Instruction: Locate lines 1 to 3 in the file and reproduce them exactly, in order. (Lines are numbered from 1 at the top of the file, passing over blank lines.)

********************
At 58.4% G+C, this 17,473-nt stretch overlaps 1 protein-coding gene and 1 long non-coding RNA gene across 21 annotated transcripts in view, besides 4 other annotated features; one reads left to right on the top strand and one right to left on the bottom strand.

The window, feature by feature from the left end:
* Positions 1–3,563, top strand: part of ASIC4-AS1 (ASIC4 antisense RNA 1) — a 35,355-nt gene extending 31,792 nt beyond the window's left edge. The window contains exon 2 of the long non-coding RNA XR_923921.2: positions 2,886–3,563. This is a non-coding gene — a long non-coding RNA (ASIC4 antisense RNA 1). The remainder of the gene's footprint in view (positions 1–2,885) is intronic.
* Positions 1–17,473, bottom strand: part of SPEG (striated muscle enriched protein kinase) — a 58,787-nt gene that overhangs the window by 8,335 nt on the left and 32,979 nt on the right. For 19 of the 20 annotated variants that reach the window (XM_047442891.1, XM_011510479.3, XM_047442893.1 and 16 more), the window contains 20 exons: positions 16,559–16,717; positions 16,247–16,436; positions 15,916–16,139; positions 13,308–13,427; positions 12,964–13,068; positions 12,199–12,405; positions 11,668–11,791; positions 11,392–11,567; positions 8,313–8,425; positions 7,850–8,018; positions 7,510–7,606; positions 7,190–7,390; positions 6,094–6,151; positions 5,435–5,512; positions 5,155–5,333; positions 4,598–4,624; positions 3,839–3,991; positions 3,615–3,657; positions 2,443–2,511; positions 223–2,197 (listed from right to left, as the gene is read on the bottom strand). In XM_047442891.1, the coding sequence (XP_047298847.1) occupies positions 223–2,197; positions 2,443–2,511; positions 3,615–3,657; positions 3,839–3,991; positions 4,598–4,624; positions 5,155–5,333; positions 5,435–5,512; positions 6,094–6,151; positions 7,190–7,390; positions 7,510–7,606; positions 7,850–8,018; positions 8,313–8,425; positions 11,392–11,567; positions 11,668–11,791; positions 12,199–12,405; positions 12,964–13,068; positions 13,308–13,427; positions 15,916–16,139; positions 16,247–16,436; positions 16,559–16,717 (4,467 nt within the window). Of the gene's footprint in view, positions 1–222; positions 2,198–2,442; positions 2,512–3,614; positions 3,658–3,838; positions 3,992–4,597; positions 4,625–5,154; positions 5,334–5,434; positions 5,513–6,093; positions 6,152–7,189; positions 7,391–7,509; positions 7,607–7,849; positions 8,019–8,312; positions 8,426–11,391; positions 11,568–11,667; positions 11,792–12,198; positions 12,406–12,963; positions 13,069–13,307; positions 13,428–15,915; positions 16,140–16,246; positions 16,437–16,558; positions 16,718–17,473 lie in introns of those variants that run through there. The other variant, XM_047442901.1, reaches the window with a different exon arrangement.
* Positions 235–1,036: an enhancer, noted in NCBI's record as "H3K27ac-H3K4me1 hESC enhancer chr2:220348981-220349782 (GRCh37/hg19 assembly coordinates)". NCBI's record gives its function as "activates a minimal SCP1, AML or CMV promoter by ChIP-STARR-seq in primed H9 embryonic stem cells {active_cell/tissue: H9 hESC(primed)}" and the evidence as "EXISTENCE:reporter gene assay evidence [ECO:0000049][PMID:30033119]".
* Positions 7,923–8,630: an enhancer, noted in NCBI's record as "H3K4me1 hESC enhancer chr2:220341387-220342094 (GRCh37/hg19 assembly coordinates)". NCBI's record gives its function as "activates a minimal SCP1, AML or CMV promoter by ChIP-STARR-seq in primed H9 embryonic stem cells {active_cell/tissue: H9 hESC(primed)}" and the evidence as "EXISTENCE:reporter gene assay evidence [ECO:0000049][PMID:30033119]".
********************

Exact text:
At 58.4% G+C, this 17,473-nt stretch overlaps 1 protein-coding gene and 1 long non-coding RNA gene across 21 annotated transcripts in view, besides 4 other annotated features; one reads left to right on the top strand and one right to left on the bottom strand.

The window, feature by feature from the left end:
* Positions 1–3,563, top strand: part of ASIC4-AS1 (ASIC4 antisense RNA 1) — a 35,355-nt gene extending 31,792 nt beyond the window's left edge. The window contains exon 2 of the long non-coding RNA XR_923921.2: positions 2,886–3,563. This is a non-coding gene — a long non-coding RNA (ASIC4 antisense RNA 1). The remainder of the gene's footprint in view (positions 1–2,885) is intronic.